Ten specimens were used in the test, and the test results of the average elastic modulus and tensile stress of the 10 specimens were selected for the finite element analysis.

2.2 Experimental results

The setup arrangements for the tensile test and the images before and after the test are shown in Figure 4. The analyses of the fracture shape of biodegradable materials revealed that damage occurred immediately after the elastic range. This implied that a short plastic range was present before material fracture compared to similar materials.

Figure 4: 
Tensile test for biodegradable plastic material

From the tensile test, the maximum tensile strength of the 10 specimens was estimated as 26.71 MPa; the minimum tensile strength was 23.69 MPa, and the average tensile strength was 24.99 MPa. Damaged specimens after the tensile test are shown in Figure 5, and the tensile strength and modulus of elasticity of the 10 specimens are listed in Table 2.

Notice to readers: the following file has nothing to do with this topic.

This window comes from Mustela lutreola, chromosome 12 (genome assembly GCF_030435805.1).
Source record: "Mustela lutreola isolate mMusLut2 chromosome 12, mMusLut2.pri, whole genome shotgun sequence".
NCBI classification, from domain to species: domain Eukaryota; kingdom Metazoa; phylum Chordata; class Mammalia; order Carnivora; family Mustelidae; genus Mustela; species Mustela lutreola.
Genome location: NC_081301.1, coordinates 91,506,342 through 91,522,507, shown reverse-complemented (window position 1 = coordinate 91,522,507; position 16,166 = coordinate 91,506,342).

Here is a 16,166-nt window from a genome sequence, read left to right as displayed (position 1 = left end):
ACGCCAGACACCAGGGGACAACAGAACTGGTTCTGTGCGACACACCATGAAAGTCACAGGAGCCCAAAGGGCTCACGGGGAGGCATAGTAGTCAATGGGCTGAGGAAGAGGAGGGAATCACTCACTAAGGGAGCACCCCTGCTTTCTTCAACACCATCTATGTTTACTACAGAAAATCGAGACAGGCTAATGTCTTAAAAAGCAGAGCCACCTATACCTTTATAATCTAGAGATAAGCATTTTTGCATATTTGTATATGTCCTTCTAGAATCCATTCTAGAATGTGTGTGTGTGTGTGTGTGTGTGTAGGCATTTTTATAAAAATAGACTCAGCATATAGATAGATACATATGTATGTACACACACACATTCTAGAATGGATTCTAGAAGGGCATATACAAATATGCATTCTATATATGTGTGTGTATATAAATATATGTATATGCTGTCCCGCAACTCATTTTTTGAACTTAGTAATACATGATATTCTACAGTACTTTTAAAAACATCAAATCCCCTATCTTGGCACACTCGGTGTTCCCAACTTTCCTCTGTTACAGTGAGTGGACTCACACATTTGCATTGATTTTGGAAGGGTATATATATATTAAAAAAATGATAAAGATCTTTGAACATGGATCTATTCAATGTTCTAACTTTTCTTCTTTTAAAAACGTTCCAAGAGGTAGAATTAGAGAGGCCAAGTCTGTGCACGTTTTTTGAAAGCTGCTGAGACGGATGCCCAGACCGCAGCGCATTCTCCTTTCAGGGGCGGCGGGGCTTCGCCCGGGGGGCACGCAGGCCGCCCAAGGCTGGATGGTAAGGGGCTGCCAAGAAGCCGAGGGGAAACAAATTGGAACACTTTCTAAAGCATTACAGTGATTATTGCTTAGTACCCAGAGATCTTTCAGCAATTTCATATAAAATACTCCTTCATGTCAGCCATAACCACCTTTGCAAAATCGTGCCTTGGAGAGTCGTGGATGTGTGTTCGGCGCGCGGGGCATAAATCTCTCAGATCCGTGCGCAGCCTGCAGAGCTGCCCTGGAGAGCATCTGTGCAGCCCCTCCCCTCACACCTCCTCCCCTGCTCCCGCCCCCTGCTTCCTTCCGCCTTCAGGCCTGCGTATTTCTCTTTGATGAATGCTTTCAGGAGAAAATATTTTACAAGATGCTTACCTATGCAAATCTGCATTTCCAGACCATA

Figure 5: 
Fracture section of biodegradable plastic material

Table 2: 
Tensile test results for the biodegradable plastic material
Item Tensile Strength(MPa) Elastic Modulus(GPa)
1 25.25 6.07
2 25.26 5.93
3 24.90 6.54
4 24.76 6.56
5 26.33 6.75
6 24.39 7.06
7 26.71 6.47
8 23.69 7.45
9 24.58 7.16
10 24.04 6.23
Average 24.99 6.65